• Optimize any image for Web, e-mail, printing--you name it!
  • Organize, manage, and protect all your digital assets

No other digital photography guide covers this much, this well, this quickly. Dig in, get started, and get results!

BONUS: Includes an exclusive dynamic white balance card--a $65 value...your best tool for getting the right color in any light! This single card replaces a whole set of old-style white balance cards.

Spring Into... is a new series of fast-paced tutorials from Addison-Wesley. Each book in the series is designed to bring you up to speed quickly. Complex topics and technologies are reduced to their core components, and each component is treated with remarkable efficiency in short, easy-to-follow segments. Just the information you need to begin working...now! And because the books are example-rich and easy to navigate, you'll find that they make great on-the-job references after you've mastered the basics.

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Table of Contents




1. Let There Be Light.

    Qualities of Light

    Light Controls Shape

    Reflected Light: A Bit of Geometry

    Lighting a Cube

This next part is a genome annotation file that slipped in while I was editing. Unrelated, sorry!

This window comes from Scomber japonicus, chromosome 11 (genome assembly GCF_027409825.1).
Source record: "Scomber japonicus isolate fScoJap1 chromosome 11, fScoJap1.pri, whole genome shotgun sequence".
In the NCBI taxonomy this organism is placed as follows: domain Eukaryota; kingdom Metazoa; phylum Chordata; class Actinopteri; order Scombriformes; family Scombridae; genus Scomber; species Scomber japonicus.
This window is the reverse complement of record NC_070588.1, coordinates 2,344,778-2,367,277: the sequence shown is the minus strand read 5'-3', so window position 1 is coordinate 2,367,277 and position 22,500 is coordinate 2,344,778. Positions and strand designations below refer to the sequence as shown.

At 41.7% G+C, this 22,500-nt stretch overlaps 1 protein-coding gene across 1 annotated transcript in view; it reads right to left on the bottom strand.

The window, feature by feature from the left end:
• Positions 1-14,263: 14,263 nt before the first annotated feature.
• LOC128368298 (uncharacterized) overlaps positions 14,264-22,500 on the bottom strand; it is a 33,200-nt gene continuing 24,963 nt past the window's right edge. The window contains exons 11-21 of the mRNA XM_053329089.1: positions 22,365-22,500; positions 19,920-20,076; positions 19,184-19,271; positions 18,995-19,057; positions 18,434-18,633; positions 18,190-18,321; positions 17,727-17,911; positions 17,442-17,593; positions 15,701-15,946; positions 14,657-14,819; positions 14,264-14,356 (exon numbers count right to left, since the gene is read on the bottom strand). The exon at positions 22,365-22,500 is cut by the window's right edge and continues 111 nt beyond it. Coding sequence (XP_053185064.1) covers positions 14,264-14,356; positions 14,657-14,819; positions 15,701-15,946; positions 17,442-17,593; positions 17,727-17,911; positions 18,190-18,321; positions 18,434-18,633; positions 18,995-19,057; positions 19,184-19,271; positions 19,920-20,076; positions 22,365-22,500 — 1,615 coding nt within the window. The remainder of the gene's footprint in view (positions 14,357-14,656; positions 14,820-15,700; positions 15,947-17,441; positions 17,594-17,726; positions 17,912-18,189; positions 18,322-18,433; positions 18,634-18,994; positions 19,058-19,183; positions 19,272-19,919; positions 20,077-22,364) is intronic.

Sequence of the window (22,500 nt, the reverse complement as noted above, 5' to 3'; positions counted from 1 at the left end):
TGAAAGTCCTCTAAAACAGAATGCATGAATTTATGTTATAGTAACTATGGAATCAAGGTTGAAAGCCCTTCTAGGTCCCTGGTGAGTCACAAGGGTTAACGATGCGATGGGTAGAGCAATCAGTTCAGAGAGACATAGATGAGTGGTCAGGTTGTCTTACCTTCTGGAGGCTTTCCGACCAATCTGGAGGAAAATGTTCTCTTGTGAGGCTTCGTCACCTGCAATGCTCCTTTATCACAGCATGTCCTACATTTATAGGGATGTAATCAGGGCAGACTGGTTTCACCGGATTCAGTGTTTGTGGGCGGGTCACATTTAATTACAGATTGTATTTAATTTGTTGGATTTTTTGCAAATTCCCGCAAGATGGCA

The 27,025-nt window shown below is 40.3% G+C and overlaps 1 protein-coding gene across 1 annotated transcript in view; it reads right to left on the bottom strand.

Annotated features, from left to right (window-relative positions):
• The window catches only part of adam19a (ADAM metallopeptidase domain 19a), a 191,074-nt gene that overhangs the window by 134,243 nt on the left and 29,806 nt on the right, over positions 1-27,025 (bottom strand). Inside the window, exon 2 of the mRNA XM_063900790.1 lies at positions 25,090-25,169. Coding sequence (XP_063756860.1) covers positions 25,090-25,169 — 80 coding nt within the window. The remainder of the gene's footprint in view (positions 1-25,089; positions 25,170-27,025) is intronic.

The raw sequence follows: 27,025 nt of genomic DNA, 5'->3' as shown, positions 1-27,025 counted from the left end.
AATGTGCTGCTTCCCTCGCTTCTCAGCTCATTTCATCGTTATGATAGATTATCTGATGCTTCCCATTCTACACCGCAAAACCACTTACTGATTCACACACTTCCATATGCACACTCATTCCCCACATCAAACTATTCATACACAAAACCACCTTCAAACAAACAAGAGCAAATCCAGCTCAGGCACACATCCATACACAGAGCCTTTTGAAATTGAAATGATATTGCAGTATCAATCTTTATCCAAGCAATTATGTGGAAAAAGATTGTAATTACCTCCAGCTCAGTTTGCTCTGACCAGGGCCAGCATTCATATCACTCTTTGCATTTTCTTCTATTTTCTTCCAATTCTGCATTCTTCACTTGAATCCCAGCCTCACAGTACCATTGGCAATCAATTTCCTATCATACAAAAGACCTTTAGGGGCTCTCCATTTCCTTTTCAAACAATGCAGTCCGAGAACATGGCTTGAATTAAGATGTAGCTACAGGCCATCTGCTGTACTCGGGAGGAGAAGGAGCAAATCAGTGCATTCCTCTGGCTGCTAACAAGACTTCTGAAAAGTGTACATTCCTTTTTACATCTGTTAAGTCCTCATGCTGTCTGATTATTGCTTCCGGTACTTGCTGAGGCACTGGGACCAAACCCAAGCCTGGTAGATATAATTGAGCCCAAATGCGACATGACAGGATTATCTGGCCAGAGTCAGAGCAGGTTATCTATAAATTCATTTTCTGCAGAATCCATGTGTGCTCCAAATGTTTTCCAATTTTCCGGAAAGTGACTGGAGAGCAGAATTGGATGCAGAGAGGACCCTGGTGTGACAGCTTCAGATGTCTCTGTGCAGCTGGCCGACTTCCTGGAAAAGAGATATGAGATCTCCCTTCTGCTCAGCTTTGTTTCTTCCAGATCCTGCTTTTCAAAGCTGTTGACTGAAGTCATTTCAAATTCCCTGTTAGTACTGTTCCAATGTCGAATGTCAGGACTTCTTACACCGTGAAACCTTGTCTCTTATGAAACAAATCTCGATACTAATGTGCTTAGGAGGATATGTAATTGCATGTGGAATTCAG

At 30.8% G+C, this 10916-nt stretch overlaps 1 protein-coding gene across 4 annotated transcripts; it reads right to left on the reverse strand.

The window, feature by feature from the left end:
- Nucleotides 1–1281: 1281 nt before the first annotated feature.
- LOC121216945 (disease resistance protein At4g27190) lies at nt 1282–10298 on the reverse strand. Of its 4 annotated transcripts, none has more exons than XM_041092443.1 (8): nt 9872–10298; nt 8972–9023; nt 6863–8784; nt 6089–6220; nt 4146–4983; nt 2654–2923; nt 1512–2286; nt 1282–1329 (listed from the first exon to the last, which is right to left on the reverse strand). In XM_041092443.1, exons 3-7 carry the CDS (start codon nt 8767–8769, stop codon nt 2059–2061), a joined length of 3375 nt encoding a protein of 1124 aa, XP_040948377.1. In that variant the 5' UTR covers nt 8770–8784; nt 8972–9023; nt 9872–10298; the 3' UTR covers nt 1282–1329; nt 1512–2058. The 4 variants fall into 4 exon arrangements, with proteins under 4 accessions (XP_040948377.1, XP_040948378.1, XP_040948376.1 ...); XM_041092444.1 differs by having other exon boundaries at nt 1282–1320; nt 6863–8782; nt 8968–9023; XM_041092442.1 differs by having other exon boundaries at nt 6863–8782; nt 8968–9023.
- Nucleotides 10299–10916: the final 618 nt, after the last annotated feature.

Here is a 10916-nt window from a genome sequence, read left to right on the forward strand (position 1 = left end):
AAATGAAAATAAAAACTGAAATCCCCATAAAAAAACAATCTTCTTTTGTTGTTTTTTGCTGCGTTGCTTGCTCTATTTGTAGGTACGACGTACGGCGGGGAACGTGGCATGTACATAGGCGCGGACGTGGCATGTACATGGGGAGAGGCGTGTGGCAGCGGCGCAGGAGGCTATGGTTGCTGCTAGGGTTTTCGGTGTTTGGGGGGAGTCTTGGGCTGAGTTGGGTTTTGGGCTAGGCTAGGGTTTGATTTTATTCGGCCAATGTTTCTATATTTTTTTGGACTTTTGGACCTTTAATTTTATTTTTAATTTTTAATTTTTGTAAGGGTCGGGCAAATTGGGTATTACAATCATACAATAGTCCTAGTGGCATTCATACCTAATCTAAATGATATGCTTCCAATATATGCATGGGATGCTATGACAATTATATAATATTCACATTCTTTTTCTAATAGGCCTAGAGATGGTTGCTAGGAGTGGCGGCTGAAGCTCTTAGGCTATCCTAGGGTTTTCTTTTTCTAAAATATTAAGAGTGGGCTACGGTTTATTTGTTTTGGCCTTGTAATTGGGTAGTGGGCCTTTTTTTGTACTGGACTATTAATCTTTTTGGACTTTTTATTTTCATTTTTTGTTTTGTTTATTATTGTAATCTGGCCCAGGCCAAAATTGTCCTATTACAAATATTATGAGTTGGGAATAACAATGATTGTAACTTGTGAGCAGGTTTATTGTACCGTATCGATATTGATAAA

Cube Examples

    Lighting a Sphere

    Sphere Examples

    Lighting a Cylinder or Cone

    Cylinder and Cone Examples

    Softbox Lightbanks

    Light Controls Shape: Wrap-Up

    Portraits, with and without Shape

    Reflective Surfaces: Automobile

    Reflective Surfaces: Jewelry

    Reflective Surfaces: Shiny Metal and Fabric

    Build Your Own Scrim

    Light Controls Color

    The Temperature of Color

    Color Magic

    White Balance Perfection

    White Balance Calibration Card

    White Balance Creativity

    White Balance Examples

    Physical Filters

    Software Filters

    Underwater Photography


2. Compose It.

    Visual Push-Ups

    Design Basics: Line

    Design Basics: Shape and Form

    Design Basics: Pattern

    Design Basics: Texture

    Design Basics: Color

    The Golden Section

    The Rule of Thirds

    The Power Points

    Control the Frame

    Fill the Frame

    Shot within a Shot

    The Power of Diagonals